# Finitely Generated Abelian Groups

Consider an abelian group $$A$$ generated by $$m$$ elements

$A = \langle a_1,...,a_m \rangle$

Then the free abelian group of rank $$m$$

$F = \langle u_1,...,u_m \rangle$

maps homomorphically onto $$A$$ via the map that sends $$u_i$$ to $$a_i$$. By the first isomorphism theorem we have $$A \cong F / R$$ for some subgroup $$R$$ of $$F$$. Pick a basis $$v_1,...,v_m$$ of $$F$$ such that $$R = \langle h_1 v_1 ,..., h_q v_q \rangle$$ where $$h_i | h_{i+1}$$, $$h_i \ge 1$$, $$q \le m$$.

Consider the case where $$m=1$$. There are three possibilities. (1) $$R = \langle v \rangle$$, so $$F / R$$ is the trivial group, (2) $$R = \langle h v \rangle$$, in which case $$F/R = \mathbb{Z}_h$$, and (3) $$R = \{ 0\}$$ and we have $$F/R = F$$.

More generally, we have:

Theorem: Every finitely generated abelian group can be expressed as the direct sum of cyclic groups

$A = \mathbb{Z}^n \oplus \mathbb{Z}_{h_1} \oplus ... \oplus \mathbb{Z}_{h_n}$

where $$h_i | h_{i+1}$$.

Corollary: A finitely generated abelian group is free if and only if it is torsion-free, that is, it contains no element of finite order other than the identity.

The number $$r$$ is called the rank of $$A$$. The orders of the cyclic groups $$h_1,...,h_n$$ are called the invariants of $$A$$. Note $$A$$ is finite if and only if its rank is zero.

Theorem: Suppose $$A$$ is a finitely generated abelian group with decompositions

$\array { A = \mathbb{Z}^r \oplus \mathbb{Z}_{e_1} \oplus ... \oplus \mathbb{Z}_{e_n} \\ A = \mathbb{Z}^s \oplus \mathbb{Z}_{d_1} \oplus ... \oplus \mathbb{Z}_{d_m} }$

satifying $$e_i | e_{i+1}, d_i | d_{i+1}$$. Then $$r=s, n=m, e_i=d_i$$.

Proof: Let $$T$$ be the set of elements of $$A$$ of finite order. Clearly if $$g,h$$ have finite order then $$ord(g) ord(h) (h-k) = 0$$ hence $$h-k$$ also has finite order hence $$T$$ is a subgroup of $$A$$. It is called the torsion group of $$A$$.

A little thought shows that we must have

$\array { T = \mathbb{Z}_{e_1} \oplus ... \oplus \mathbb{Z}_{e_n} \\ T = \mathbb{Z}_{d_1} \oplus ... \oplus \mathbb{Z}_{d_m} }$

Consider the map that projects $$A$$ onto $$\mathbb{Z}^r$$. By the first isomorphism theorem we have that $$A/T \cong \mathbb{Z}^r$$. Similarly we have $$A/T \cong \mathbb{Z}^s$$ hence $$r=s$$.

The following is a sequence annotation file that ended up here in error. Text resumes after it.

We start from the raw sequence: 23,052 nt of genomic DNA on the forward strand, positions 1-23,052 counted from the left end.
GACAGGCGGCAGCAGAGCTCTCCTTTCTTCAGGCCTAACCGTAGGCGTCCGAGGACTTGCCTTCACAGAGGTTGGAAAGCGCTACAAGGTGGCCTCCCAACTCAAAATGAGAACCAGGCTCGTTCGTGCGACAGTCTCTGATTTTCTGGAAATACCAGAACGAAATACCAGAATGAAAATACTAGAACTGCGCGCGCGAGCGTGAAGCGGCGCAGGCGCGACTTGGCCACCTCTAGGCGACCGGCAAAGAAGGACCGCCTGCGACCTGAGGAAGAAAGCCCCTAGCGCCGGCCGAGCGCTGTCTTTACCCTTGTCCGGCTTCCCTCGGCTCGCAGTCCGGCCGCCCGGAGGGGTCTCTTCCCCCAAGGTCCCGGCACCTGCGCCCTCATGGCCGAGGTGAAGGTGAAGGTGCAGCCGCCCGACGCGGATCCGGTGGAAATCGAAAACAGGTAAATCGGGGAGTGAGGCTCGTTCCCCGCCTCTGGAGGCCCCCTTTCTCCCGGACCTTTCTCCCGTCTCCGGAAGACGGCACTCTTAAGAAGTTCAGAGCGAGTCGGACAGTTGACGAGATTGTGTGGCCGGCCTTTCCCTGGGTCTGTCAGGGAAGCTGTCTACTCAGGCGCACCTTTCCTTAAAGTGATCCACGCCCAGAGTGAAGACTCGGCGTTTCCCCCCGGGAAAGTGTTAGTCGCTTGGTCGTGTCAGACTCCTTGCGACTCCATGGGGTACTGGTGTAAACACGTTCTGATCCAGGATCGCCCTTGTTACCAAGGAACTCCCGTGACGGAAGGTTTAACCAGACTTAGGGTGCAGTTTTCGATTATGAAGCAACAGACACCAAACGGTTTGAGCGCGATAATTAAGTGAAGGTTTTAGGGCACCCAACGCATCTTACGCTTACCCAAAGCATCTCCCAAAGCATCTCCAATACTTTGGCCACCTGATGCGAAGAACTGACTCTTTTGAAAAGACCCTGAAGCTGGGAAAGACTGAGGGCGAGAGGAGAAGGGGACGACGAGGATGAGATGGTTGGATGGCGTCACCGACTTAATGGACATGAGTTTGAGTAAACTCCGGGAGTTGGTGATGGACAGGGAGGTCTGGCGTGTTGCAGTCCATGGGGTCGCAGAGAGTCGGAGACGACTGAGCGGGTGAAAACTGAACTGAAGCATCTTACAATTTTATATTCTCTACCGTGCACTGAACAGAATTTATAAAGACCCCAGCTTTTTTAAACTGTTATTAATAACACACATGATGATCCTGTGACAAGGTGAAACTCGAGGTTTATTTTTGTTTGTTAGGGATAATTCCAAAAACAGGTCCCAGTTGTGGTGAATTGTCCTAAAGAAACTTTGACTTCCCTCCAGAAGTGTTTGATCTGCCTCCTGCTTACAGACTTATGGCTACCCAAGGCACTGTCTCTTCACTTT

Now conisder $$T$$. Let $$p$$ be a prime, and let $$P$$ be the set of elements whose order is a power of $$P$$. Then $$P$$ is a group. We first need the following:

Theorem: Let $$G$$ be a finite abelian group of order $$p_1^{a_1} p_2^{a_2} ...$$ where the $$p_i$$'s are distinct primes. Then $$G = P_1 \oplus P_2 \oplus ...$$ where $$P_i$$ is the subgroup of elements whose orders are powers of $$p_i$$.

Proof: Let $$x \in G$$ be an element of order $$p_1^{\alpha} f_1$$ where $$f_1, p_1$$ are coprime. Then we may write $$x = a_1 + x_1$$ where $$a_1$$ has order $$p_1^{\alpha}$$ and $$x_1$$ has order $$f_1$$. (Simply take $$a_1 = u f_1 x, x_1 = v p_1^{\alpha} x$$ where $$u f_1 + v p_1^{\alpha} = 1$$.)

Iterating this procedure gives a decomposition $$x = a_1 + a_2 + ...$$ with $$a_i \in P_i$$. We claim this decomposition is unique. Suppose $$0 = b_1 + b_2 + ...$$ where $$b_i \in P_i$$. Then for all $$i$$, subtracting $$b_i$$ from both sides shows that the order of $$b_i$$ is coprime to $$p_i$$. But it must also be a power of $$p_i$$ which is only possible if $$b_i = 0$$.

It is clear that the groups $$P_i$$ are uniquely determined. In fact, they are the Sylow groups since $$G$$ is abelian.∎

In particular, if $$x$$ is an element of order $$n = p_1^{a_1} p_2^{a_2} ...$$ then we have

$\langle x \rangle = \langle (n/p_1^{a_1}) x \rangle \oplus \langle (n/p_2^{a_2}) x \rangle \oplus ...$

Now let

$e_1 = p_1^{a_1} p_2^{a_2} ..., e_2 = p_1^{b_1} p_2^{b_2} ..., ...$

where $$a_i \le b_i \le ...$$ for all $$i$$ since $$e_i | e_i+1$$. Then we have

$T = P_1 \oplus P_2 \oplus ... \oplus Q_1 \oplus Q_2 \oplus ...$